Marlon Anderson was a security guard at West High School in the Madison School District in Wisconsin for 11 years. But he was abruptly fired after a Black student called him the N-word multiple times — and Anderson told him not to, while also using the word.
“Every type of N-word you can think of, that’s what he was calling me,” Anderson said. “I said, do not call me that name. I’m not your N-word. Do not call me that.”
According to the Washington Post, Anderson lost his job because he used the word. But the decision to fire Anderson sparked national outrage as well as outrage inside the school. Students staged a walkout in protest and former U.S. education secretary Arne Duncan said Anderson’s firing was “more evidence our country still can’t handle issues of race and racism.”
“At the end of the day, I feel I was being called a derogatory term and I don’t want to be called that because my mother, my father, my grandparents — they were called this word and could not say, ‘Don’t call me that,’” Anderson told the Milwaukee Journal Sentinel. “I’m the first generation in my family who can literally look you in the eye and say don’t call me that word. I don’t think it’s fair to try to take that from me.”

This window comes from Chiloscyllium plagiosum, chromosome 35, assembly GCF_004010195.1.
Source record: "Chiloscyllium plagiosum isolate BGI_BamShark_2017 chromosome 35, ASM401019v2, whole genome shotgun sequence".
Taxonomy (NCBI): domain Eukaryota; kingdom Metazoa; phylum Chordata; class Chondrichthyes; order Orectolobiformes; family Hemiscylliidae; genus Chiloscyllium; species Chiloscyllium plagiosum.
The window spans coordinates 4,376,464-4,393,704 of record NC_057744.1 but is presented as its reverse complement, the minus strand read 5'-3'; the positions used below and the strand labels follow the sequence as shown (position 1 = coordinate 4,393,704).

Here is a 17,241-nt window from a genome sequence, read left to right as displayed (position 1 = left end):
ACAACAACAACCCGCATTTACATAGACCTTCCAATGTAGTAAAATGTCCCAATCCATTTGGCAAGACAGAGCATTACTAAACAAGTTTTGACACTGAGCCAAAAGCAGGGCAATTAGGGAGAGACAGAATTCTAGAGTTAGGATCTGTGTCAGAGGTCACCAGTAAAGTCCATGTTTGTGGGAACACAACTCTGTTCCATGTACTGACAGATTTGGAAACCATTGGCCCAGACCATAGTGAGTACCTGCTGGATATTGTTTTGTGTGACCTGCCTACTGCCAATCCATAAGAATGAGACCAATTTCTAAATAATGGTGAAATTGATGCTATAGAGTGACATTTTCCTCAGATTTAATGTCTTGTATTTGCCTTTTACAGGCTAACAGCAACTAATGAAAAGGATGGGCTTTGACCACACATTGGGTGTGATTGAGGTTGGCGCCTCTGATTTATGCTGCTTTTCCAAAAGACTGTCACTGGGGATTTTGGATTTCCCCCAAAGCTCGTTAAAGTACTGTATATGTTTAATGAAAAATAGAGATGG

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According to the Post, Anderson said that other students have called him the N-word during his career with the district, and each time he has explained its history and context to the student. Anderson told local news that ignoring racism doesn’t get rid of it.
While Anderson does not have his job back yet, a Change.org petition to hire Anderson back had nearly 13,000 signatures as of Monday morning. The numbers are quickly rising. The local teachers union, Madison Teachers Incorporated, has already filed a grievance on his behalf, the Post reported, asking for him to be hired along with back pay.
A GoFundMe also has been set up by Anderson’s former co-workers. It has raised more than $12,000 as of Monday morning.
“The Madison West Family has come together in response to the unjust firing of Marlon Anderson by the most senior administrators of the Madison Metropolitan School District,” the GoFundMe fundraiser reads. “Led by the student leaders of the Black Student Union (BSU), students and staff are rallying behind Marlon and his family. Marlon has dedicated over 11 years of service to MMSD, and is the bedrock and heart of the Mad West community. Not only does he speak truth to our students, staff, and families, but he backs up that truth with his actions.”
Anderson told the Journal Sentinel he plans to sue the school district if his job is not reinstated. Cher tweeted that she will cover his legal fees if he decides to sue.
How Can Ppl Be This Disrespectful⁉️A Beloved,Man of Color Just Passed,& Our Nations Mourning Him.Cong.Elijah Cummings FOUGHT FOR JUSTICE.He Was loved & Feared. If You Want To sue MMSD Ed.Board I Will Incur Your expenses. EC
— Cher (@cher) October 18, 2019